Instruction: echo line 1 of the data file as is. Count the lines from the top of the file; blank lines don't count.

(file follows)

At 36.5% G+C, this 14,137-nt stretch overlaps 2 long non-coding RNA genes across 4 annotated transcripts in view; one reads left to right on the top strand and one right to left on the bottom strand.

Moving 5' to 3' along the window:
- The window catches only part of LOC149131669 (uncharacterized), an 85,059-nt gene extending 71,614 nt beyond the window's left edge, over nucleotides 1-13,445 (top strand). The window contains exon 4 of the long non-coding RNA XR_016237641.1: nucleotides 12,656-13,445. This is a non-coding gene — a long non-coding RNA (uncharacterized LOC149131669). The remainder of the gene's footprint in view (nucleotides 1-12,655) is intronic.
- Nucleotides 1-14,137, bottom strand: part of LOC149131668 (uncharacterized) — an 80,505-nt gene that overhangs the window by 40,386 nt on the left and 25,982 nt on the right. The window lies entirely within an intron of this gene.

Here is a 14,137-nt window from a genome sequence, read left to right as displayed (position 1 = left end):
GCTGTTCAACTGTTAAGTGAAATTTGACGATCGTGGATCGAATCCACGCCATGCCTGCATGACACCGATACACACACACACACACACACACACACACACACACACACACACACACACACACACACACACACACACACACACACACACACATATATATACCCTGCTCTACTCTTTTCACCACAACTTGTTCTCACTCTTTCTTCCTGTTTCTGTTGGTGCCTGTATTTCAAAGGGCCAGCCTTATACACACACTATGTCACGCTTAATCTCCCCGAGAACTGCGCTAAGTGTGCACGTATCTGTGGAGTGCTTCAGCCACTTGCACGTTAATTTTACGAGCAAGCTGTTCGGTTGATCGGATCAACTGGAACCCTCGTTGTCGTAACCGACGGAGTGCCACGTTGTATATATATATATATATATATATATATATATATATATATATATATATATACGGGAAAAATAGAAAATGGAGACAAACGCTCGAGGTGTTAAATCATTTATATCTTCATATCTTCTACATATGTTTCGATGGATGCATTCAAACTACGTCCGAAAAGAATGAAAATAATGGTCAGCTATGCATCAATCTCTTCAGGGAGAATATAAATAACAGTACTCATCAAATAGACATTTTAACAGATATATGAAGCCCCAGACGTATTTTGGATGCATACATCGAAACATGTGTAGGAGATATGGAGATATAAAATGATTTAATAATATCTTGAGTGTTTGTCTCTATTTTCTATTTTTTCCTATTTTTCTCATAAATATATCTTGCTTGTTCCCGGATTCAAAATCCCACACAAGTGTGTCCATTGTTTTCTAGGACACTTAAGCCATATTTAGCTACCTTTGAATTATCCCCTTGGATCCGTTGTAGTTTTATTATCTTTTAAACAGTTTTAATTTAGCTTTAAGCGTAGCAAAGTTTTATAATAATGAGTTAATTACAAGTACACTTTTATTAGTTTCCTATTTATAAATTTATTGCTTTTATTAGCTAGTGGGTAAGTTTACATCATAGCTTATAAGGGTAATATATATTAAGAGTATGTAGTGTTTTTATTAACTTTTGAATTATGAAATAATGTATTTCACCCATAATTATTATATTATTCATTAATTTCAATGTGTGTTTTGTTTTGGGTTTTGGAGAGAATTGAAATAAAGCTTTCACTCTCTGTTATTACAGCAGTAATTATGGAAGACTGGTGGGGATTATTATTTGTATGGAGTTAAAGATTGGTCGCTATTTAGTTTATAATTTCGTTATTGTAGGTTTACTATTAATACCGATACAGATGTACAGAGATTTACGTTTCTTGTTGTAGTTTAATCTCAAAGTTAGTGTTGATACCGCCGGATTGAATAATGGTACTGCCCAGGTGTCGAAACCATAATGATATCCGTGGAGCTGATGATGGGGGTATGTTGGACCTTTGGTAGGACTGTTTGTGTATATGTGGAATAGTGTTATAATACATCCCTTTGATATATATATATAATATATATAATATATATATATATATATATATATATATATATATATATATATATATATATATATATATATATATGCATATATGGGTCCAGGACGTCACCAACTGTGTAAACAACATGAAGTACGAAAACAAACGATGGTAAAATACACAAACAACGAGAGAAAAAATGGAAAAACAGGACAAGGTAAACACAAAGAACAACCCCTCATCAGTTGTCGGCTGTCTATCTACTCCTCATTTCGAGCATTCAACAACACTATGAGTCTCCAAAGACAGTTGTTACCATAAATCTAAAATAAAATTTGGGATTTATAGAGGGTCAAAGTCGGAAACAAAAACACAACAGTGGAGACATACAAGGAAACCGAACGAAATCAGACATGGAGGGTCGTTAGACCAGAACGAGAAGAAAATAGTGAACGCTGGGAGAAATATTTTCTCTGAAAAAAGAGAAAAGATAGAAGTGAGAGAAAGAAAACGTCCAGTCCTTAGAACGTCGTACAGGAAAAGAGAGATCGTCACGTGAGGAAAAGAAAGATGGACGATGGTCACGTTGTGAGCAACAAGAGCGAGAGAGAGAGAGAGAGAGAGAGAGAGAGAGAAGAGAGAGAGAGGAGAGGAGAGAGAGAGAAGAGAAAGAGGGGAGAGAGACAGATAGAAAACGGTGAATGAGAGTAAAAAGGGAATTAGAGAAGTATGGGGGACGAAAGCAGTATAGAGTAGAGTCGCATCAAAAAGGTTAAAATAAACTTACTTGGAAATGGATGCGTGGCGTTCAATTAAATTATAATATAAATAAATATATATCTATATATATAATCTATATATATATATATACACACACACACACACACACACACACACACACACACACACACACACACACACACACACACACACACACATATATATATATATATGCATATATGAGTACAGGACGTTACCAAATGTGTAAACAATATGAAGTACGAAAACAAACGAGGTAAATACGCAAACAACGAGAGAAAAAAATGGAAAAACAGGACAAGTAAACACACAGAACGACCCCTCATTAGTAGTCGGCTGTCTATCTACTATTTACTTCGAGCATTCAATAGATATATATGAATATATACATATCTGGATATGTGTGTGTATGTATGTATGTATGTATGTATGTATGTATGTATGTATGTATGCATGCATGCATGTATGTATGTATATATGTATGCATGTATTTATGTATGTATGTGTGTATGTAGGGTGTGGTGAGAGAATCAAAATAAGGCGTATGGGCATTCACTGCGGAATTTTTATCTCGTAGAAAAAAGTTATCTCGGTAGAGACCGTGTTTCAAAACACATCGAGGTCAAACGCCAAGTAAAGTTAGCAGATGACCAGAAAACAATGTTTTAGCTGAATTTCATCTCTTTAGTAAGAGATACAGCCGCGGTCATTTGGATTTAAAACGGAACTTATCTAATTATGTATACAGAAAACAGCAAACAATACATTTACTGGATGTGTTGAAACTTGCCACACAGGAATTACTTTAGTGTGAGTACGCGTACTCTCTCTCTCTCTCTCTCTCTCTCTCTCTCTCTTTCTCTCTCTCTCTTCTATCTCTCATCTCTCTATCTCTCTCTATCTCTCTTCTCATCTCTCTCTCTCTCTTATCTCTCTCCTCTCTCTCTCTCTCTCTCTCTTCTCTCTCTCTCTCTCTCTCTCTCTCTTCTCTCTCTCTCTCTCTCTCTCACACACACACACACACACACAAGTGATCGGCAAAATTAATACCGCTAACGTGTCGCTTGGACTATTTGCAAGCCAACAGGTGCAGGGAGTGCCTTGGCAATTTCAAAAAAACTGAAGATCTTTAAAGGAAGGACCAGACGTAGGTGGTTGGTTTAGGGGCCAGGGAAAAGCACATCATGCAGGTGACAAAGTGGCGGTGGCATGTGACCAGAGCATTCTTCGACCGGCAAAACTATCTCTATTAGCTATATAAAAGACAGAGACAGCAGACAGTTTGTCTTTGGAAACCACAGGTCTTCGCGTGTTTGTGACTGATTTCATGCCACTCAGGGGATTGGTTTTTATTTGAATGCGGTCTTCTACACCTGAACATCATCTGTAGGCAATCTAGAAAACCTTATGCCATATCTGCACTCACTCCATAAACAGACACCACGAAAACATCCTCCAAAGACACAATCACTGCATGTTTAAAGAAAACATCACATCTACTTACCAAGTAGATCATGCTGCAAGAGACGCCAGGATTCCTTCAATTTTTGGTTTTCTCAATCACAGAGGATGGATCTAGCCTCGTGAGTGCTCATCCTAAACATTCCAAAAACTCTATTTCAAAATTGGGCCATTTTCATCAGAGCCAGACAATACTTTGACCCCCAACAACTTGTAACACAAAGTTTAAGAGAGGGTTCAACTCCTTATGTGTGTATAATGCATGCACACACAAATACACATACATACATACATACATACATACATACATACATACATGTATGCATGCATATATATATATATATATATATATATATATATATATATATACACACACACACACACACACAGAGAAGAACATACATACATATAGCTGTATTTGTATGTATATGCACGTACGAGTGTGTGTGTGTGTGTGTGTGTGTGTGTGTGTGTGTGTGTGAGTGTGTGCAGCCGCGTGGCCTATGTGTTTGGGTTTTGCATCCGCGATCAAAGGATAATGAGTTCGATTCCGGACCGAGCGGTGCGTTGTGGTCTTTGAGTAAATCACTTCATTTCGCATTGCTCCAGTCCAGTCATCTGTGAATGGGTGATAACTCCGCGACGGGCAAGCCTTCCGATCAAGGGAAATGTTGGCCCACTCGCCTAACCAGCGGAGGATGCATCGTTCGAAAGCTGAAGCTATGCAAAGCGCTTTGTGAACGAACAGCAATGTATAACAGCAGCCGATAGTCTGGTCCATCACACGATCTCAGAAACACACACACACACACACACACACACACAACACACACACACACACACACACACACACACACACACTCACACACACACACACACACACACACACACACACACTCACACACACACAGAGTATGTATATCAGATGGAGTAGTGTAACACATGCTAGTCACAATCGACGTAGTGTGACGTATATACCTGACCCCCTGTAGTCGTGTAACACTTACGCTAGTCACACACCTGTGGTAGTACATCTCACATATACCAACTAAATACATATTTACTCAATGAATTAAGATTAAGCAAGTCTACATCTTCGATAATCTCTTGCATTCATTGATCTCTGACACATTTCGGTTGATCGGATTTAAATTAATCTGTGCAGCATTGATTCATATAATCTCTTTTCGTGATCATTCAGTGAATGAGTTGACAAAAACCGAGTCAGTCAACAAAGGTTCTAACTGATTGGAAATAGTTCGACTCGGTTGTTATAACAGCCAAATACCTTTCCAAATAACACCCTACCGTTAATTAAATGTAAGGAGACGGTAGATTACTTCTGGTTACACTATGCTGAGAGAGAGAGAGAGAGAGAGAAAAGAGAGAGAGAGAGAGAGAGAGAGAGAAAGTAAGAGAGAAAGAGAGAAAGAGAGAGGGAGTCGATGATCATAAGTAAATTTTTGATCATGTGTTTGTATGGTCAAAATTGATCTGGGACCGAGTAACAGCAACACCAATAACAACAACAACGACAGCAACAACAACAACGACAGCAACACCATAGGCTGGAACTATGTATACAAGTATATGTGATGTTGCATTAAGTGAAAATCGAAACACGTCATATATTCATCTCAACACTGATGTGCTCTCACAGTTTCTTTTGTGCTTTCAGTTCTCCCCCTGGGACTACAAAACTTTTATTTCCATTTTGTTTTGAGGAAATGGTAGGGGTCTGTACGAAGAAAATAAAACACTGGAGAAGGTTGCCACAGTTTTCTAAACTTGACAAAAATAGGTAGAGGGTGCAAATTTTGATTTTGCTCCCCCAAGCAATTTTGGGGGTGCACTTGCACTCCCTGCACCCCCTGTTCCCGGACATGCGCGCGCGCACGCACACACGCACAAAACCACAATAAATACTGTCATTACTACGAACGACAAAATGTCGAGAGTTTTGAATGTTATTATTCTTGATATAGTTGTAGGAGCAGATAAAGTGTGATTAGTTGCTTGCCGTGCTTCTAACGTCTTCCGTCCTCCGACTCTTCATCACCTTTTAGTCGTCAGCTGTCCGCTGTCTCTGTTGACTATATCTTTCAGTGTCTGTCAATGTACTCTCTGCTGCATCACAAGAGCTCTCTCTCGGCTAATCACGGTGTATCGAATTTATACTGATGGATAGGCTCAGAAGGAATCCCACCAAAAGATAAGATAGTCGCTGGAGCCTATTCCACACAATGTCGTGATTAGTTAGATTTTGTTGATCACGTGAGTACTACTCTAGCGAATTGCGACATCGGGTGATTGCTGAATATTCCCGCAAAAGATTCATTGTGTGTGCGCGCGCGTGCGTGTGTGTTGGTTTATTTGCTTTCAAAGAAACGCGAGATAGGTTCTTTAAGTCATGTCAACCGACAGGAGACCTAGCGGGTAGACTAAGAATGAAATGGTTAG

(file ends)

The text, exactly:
At 36.5% G+C, this 14,137-nt stretch overlaps 2 long non-coding RNA genes across 4 annotated transcripts in view; one reads left to right on the top strand and one right to left on the bottom strand.